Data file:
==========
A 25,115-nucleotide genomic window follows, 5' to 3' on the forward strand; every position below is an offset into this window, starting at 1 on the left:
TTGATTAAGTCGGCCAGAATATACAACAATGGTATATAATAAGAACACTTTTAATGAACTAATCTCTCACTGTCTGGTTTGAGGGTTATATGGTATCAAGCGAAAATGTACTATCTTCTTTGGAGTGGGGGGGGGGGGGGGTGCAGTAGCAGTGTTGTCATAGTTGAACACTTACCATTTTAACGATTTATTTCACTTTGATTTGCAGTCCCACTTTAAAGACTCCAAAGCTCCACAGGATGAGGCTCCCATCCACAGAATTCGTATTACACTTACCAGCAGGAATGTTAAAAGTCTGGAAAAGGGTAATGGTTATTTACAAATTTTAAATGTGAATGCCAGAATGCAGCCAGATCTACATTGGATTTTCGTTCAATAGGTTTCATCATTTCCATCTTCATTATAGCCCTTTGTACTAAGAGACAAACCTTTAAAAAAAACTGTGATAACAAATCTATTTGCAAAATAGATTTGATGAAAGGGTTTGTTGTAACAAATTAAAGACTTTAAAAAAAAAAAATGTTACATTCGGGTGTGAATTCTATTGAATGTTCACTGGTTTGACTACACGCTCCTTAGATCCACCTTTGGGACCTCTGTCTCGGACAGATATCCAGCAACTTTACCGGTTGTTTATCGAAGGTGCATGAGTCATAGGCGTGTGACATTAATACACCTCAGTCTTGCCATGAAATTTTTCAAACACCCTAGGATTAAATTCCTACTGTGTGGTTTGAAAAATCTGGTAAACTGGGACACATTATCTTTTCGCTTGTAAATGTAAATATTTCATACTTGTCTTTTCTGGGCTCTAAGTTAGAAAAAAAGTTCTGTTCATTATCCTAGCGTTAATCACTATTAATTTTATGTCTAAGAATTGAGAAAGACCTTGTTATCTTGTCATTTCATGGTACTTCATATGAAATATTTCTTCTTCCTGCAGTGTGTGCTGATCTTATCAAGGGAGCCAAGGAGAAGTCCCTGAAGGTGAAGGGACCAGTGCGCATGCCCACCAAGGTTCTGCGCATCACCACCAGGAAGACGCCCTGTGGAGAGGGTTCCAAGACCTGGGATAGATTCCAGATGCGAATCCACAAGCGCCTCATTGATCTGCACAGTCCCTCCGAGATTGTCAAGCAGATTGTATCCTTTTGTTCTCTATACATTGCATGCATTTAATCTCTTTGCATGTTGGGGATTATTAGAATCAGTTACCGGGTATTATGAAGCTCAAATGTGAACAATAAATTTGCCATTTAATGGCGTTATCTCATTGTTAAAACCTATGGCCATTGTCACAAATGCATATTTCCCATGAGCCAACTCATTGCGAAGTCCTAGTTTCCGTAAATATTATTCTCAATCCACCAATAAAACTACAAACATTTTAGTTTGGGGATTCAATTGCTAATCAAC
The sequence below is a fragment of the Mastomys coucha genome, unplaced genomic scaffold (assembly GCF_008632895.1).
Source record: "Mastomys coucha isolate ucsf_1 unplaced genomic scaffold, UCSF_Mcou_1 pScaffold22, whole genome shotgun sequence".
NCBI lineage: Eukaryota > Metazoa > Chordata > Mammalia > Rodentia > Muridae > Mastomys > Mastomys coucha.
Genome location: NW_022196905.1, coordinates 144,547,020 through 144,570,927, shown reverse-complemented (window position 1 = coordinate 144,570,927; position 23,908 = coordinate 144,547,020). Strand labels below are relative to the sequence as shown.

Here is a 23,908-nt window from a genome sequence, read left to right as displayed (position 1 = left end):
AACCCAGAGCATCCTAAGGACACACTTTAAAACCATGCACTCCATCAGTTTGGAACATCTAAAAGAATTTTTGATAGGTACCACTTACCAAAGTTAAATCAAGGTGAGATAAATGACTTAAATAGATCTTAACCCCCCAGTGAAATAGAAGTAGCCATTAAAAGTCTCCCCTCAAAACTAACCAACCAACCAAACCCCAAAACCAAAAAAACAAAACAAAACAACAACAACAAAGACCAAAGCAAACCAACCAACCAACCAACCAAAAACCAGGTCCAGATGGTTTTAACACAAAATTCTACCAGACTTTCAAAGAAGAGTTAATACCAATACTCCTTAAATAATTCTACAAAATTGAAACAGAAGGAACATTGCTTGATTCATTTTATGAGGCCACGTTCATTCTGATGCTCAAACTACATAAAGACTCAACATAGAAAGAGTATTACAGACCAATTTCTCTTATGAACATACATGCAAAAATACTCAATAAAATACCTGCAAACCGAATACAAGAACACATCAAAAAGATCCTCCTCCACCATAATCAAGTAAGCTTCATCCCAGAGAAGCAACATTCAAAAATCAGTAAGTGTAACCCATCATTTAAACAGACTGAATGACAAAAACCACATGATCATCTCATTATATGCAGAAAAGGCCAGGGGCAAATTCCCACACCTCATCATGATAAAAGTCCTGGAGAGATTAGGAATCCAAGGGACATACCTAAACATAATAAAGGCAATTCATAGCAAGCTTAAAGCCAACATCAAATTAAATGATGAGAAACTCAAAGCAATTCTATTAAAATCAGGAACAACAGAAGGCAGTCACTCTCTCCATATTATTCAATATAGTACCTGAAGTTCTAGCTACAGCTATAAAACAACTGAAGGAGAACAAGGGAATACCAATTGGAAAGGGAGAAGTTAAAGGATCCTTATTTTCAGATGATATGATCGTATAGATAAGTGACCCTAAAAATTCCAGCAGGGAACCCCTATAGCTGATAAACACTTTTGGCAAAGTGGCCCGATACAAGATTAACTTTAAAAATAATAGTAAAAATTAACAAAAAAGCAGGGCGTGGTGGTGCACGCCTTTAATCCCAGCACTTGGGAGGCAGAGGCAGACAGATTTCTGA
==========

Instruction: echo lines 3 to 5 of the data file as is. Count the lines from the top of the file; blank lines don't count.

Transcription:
The sequence below is a fragment of the Mastomys coucha genome, unplaced genomic scaffold (assembly GCF_008632895.1).
Source record: "Mastomys coucha isolate ucsf_1 unplaced genomic scaffold, UCSF_Mcou_1 pScaffold22, whole genome shotgun sequence".
NCBI lineage: Eukaryota > Metazoa > Chordata > Mammalia > Rodentia > Muridae > Mastomys > Mastomys coucha.